WAIKIKI (HawaiiNewsNow) - He was a musical and cultural icon in the Hawaiian community. And hundreds remembered Kahauanu Lake Thursday night, and celebrated a legacy that will be passed down to generations to come.
Lake was born in Wailuku, Maui, and died on March 6 at the age of 79.
Hundreds came to bid farewell to him at St. Augustine Catholic Church in Waikiki, where he faithfully attended mass every morning at 6 a.m. To them, Lake's music was a large part of that legacy.
"His extended family is really overwhelming," said May Parker Au. "It's beautiful. All those that he has hanai'd because of his music, and all the halaus that have embraced his music too, the beautiful, beautiful music, yes."
Those that he hanai'd were grateful to learn from him, even if the lessons were long and demanding.
"Uncle said, 'You come to my home and I'll teach you how to play,' said hanai son Walter Kawai'ae'a, whom Lake taught when Kawai'ae'a was a sophomore at St. Louis High School. "And that was for three months, every day, seven days a week, into the evening, early in the morning. And that's probably my most precious time when I think about it now.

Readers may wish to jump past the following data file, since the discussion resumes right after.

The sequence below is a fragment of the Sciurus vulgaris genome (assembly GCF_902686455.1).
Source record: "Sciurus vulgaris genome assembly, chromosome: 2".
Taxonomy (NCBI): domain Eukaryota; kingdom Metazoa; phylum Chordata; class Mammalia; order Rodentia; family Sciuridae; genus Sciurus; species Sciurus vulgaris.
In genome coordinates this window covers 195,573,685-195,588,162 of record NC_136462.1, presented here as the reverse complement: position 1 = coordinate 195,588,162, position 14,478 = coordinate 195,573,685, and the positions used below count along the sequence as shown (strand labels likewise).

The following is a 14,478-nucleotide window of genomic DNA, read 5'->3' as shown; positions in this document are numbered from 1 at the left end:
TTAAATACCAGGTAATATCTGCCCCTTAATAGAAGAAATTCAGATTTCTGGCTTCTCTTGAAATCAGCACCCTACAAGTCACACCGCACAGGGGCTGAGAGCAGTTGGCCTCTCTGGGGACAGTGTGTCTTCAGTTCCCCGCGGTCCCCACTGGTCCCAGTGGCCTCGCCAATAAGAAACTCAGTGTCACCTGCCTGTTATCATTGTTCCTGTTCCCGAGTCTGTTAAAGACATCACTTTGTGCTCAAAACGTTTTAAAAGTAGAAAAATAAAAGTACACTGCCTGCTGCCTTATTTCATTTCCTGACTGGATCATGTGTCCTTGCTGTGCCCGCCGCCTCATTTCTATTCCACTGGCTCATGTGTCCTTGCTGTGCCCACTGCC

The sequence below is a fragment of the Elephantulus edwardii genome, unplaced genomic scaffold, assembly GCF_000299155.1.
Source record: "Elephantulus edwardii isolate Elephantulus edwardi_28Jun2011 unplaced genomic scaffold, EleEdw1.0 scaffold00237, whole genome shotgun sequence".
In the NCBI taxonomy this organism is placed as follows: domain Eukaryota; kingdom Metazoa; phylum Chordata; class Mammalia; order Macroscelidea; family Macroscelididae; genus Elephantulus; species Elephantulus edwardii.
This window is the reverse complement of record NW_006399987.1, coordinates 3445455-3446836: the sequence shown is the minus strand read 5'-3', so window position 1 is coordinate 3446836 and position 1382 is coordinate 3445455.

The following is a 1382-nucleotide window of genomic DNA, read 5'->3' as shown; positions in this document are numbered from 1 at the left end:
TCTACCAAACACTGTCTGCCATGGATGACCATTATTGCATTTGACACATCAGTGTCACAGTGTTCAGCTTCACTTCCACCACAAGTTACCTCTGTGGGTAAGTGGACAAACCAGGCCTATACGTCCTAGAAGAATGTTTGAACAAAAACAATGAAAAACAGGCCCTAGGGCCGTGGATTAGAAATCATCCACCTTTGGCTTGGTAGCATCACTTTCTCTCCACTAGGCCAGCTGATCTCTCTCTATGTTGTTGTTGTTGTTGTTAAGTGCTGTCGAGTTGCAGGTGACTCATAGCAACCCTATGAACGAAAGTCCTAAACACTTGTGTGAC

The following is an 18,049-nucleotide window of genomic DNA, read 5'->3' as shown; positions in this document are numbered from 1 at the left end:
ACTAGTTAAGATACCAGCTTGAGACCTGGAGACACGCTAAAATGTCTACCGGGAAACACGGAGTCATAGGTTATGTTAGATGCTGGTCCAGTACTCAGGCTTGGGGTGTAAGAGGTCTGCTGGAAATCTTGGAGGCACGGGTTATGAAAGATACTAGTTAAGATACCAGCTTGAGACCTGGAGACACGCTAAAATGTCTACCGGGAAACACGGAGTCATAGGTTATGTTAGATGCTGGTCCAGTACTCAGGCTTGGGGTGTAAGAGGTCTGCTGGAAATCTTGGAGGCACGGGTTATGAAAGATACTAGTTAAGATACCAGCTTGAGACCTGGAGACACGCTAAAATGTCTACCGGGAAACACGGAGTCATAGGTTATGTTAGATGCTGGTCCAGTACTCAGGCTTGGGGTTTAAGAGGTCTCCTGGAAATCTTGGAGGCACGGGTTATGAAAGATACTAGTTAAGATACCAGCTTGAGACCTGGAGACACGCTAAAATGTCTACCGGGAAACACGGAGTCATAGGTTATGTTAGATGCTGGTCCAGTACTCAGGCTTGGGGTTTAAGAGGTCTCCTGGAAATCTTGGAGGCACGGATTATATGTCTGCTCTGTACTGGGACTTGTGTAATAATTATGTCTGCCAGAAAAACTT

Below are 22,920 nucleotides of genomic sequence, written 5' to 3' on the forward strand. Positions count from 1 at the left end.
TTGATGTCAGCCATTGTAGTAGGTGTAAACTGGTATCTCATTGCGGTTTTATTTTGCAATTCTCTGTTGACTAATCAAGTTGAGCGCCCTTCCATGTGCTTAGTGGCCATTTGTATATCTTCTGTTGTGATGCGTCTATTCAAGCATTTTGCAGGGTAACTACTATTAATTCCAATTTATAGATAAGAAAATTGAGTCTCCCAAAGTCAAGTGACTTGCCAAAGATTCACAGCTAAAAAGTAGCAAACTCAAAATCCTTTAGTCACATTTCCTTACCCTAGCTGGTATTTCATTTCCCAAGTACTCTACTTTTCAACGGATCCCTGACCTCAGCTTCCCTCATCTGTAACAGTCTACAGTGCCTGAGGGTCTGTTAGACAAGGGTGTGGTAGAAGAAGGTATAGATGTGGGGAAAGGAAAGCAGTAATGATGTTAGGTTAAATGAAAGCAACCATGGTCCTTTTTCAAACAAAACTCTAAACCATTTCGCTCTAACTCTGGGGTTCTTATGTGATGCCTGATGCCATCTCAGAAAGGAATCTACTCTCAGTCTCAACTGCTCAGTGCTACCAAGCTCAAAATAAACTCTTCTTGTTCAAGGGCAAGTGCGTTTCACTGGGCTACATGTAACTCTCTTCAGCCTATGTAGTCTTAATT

"He was definitely part of the renaissance of Hawaiian music, bringing 'ukulele to the forefront in a trio or a group. That was his thing," Kawai'ae'a added.
"He was quite an activist himself," said Haunani Apoliona, a trustee with the Office of Hawaiian Affairs and a musician. "He had his ideas,, and he engaged people in it, and he said, 'Don't you wanna do it?' Pretty soon you're going along with the flow."
While they bid farewell to the man, his family and friends know that his music and his legacy live on.
"Kahauanu Lake has offered much to Hawaiian music tradition," Apoliona said. "He has also taught those that are going to carry on his tradition of music, as well as the manner in which he does his work. Always pushing for excellence."
"I have his 'ukuleles today," said Kawai'ae'a. "I teach to carry on his musical legacy and his tradition of his style of music."
At the service, as his song, Pua 'Ahihi filled St. Augustine's, women of all ages spontaneously got out of the pews, and danced hula in the aisles -- part of the legacy of Kahauanu Lake.
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